Guy on Rocks: ‘Short the market and go long gold’ as inflation monster looms large
‘Guy on Rocks’ is a Stockhead series looking at the significant happenings of the resources market each week. Former geologist and experienced stockbroker Guy Le Page, director, and responsible executive at Perth-based financial services provider RM Corporate Finance, shares his high conviction views on the market and his “hot stocks to watch”.
Precious metals moved up marginally during the week on the back of a higher than expected 75 basis point interest rate hike from the Fed that saw the US dollar index nudge 106 and US 10-year treasury yields reach as high as 3.5%; this would suggest that longer term inflationary expectations remain high.
The Fed’s monetary policy now appears to be prioritising a reduction in inflation, even as the risks of recession sharply increase.
Randy Smallwood, president, and CEO of Wheaton Precious Metals (speaking at last week’s PDAC Conference in Toronto), believes we are at the start of the “inflation monster”, suggesting inflation could top 15-20% spurred on by the Federal Reserve’s loose monetary policy and supply chain shortages.
A deep recession, according to Smallwood, is a likely outcome.
The Stockhead faithful will be pleased to know that Smallwood is also chairman of the World Gold Council (so we can’t accuse him of drinking his own Kool-Aid), which recently reported that 25% of recently surveyed central banks are accumulating gold as an inflationary hedge.
China appears to have moved away from purchasing US Treasuries and has opted instead to increase its gold holdings, a move which Willem Middlekoop (author of “The Big Reset”) likens to a financial World War Three.
In my view, the US dollar’s position as a safe haven looks precarious.
In response to last week’s rate hike, gold moved up slightly, putting on US$7 to close at US$1,837/ounce (figure 1) with the more industrial use metals such as palladium closing at US$1,746/ounce and platinum at US$930/ounce, down 4% and 2.6% respectively.
To give investors some comfort here is Myrmikan Research’s (14 June 2022) take on where we are heading:
“The late Autumn promises rising unemployment, plunging asset prices, soaring deficits, a temporarily softening official CPI number (even while the costs of living continue to increase), and more war — and, if the adjustment is quick enough, all in the context of a looming mid-term election.”
Nickel (figure 2) and copper (figure 3) have continued their downward trend with copper closing at US$4.08/lb, off 10% for the week with three-month futures remaining in backwardation, 6 cents under the spot price.
Not surprisingly talk of a recession has contributed to recent price declines.
As I have repeated on many occasions, the longer-term supply of copper has never looked more questionable, so I don’t anticipate a collapse in copper, or the other base metals for that matter.
Volumes on the TSX-V were up 50% from last week but remain at very low levels as a likely sell-off continues as we move into the northern hemisphere summer. The index finished down 10% for the week to close at 641.
Oil had its second largest weekly decline this calendar year, closing at US$109.90, down 8.7% with OPEC failing to deliver on production increases. Meanwhile US oil imports surged to 7MBOE up 830,000 bbls for the week while gas prices remain stubbornly high over US$5/MMBTU.
Uranium dropped 10% over the week to close at US$46.75lb with the US Government deciding not to impose sanctions on Russian enriched uranium, given Russia produces 43% of the world’s enriched nuclear fuel.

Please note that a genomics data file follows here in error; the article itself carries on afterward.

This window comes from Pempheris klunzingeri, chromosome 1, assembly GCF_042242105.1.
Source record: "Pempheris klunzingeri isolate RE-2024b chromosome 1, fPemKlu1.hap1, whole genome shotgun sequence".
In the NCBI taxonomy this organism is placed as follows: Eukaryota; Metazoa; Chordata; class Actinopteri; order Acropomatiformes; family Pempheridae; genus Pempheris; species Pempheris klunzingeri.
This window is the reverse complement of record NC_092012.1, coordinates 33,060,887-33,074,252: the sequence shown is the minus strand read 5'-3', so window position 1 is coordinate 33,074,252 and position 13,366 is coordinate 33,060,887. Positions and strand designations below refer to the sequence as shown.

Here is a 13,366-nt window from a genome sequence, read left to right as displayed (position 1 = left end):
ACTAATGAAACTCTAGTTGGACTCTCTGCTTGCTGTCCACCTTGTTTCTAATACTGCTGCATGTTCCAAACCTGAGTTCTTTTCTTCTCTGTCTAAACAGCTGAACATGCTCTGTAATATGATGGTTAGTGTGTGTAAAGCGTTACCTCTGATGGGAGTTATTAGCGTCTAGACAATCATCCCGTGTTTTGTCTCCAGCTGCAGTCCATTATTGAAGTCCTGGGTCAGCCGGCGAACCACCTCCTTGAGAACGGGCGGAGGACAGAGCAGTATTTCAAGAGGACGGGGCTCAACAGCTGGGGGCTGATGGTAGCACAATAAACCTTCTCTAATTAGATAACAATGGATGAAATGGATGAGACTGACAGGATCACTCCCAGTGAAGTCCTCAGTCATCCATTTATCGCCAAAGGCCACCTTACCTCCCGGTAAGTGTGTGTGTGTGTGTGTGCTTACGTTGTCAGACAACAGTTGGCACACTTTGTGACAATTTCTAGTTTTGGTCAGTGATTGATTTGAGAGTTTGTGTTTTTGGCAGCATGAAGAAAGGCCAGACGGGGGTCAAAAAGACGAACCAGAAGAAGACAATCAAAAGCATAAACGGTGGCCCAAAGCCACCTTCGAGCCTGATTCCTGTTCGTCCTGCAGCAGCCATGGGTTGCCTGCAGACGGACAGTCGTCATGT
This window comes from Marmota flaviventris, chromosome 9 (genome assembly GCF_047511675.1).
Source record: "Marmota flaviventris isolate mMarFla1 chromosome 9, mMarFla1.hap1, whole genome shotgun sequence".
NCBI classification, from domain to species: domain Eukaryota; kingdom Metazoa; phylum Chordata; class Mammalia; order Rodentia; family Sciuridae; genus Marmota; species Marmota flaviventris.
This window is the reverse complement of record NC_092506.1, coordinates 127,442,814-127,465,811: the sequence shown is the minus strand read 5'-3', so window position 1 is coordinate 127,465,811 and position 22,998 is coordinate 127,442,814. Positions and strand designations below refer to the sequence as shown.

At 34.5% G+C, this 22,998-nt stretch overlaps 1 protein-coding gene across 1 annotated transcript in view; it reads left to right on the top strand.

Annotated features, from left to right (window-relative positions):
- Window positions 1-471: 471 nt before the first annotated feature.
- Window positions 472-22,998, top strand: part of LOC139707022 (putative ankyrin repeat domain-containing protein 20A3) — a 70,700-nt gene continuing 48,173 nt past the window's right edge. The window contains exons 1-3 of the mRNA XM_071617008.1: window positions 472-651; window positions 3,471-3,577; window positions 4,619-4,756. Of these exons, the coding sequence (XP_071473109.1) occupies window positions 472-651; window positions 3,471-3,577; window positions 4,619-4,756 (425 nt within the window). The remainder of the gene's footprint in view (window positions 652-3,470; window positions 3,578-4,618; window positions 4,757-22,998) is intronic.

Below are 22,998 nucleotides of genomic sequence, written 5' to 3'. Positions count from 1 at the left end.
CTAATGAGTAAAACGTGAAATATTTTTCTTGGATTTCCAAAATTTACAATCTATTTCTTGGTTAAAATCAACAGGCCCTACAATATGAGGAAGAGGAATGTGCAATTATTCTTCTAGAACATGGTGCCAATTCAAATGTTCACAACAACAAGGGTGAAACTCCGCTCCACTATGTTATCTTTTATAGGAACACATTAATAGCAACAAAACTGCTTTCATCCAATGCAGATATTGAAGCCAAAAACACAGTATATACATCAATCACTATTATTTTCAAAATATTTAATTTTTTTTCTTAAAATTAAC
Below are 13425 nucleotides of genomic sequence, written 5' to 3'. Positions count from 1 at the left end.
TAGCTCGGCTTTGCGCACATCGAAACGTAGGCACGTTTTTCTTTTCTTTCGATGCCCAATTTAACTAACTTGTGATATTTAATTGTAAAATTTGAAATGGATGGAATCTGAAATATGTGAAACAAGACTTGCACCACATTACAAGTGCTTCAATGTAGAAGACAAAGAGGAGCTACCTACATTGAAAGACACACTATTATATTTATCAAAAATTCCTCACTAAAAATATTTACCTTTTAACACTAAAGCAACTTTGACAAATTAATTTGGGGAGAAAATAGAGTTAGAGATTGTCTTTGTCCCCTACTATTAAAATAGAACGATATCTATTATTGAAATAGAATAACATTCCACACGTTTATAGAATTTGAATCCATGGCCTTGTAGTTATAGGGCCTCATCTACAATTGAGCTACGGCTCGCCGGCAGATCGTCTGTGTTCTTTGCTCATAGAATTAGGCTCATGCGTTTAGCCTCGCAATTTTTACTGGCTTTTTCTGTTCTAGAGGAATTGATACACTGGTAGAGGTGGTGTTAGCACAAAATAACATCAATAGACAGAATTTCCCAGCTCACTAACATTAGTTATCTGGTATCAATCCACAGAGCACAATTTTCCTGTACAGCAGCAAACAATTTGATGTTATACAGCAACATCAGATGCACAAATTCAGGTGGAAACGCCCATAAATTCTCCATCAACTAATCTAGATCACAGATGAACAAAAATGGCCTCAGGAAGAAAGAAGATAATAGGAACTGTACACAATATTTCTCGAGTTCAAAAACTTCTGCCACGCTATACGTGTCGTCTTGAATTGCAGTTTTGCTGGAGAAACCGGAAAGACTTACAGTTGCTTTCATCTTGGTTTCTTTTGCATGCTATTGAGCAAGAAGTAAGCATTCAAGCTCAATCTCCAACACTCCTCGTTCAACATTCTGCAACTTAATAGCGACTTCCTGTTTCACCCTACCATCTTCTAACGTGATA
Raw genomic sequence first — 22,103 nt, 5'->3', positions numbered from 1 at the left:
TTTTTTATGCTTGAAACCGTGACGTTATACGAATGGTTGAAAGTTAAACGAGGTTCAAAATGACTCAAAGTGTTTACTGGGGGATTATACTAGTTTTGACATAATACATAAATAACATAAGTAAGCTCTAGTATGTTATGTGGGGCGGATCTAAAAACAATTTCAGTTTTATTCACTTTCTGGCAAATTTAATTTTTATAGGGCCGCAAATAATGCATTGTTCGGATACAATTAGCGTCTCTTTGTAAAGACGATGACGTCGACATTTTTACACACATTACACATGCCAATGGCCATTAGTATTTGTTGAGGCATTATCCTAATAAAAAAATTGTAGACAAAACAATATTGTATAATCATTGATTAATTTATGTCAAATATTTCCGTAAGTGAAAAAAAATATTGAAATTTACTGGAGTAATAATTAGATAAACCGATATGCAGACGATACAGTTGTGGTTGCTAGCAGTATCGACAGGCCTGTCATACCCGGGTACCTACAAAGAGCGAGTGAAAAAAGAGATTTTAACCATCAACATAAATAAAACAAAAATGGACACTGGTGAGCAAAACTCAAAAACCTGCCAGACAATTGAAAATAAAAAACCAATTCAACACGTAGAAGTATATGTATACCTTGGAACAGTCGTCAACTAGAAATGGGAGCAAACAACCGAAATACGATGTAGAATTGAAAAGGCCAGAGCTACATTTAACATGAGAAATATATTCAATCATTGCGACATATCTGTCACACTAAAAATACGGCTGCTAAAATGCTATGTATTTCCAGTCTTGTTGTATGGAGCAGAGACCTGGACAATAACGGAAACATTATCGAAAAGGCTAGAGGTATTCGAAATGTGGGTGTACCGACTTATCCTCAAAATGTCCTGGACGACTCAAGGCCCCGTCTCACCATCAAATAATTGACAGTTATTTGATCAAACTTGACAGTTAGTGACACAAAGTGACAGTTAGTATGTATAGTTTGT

Iron ore has held up reasonably well, trading around US$122/tonne (62% fines) however premiums for lump have dropped sharply.
This is in spite of soft May economic data coming out of China showing a fairly modest recovery from the recent lockdowns. Australian iron ore miners will be watching China’s move to consolidate the country’s iron ore imports with interest as the China Iron and Steel Association attempts to establish a centrally controlled group later in CY 2022 to increase Beijing’s pricing power over iron ore.
Finally, a brief look at our Bitcoin v Gold chart, and it’s looking ominous for the Bitcoin believers; it appears gold is winning this race (figure 4).
The stock has come off from highs around 10 cents and is now trading just under 6 cents.
In early May the company reported some interesting rhodium (“Rh”, trading at US$18,000/0z), iridium (“Ir” trading at US$5,000/oz) and ruthenium (“Ru”) assays from previously reported palladium, platinum, gold and base metal intersections at their Penikat, Finland.
The company reported average grades for rhodium at the SJ Reef of 0.25g/t Rh, and the AP and PV Reefs of 0.10g/t Rh based on the recent resampling.
At an EV of just under $30 million, this is definitely one of the higher-grade and more interesting PGM plays listed on ASX.
Just a reminder (figure 6) of where the KRM deposits potentially sit on the grade tonnage curve which presents an interesting contrast with Chalice Mining (ASX:CHN) on the other end of the spectrum.
At RM Corporate Finance, Guy Le Page is involved in a range of corporate initiatives from mergers and acquisitions, initial public offerings to valuations, consulting, and corporate advisory roles.
He was head of research at Morgan Stockbroking Limited (Perth) prior to joining Tolhurst Noall as a Corporate Advisor in July 1998. Prior to entering the stockbroking industry, he spent 10 years as an exploration and mining geologist in Australia, Canada, and the United States. The views, information, or opinions expressed in the interview in this article are solely those of the interviewee and do not represent the views of Stockhead.
Stockhead has not provided, endorsed, or otherwise assumed responsibility for any financial product advice contained in this article.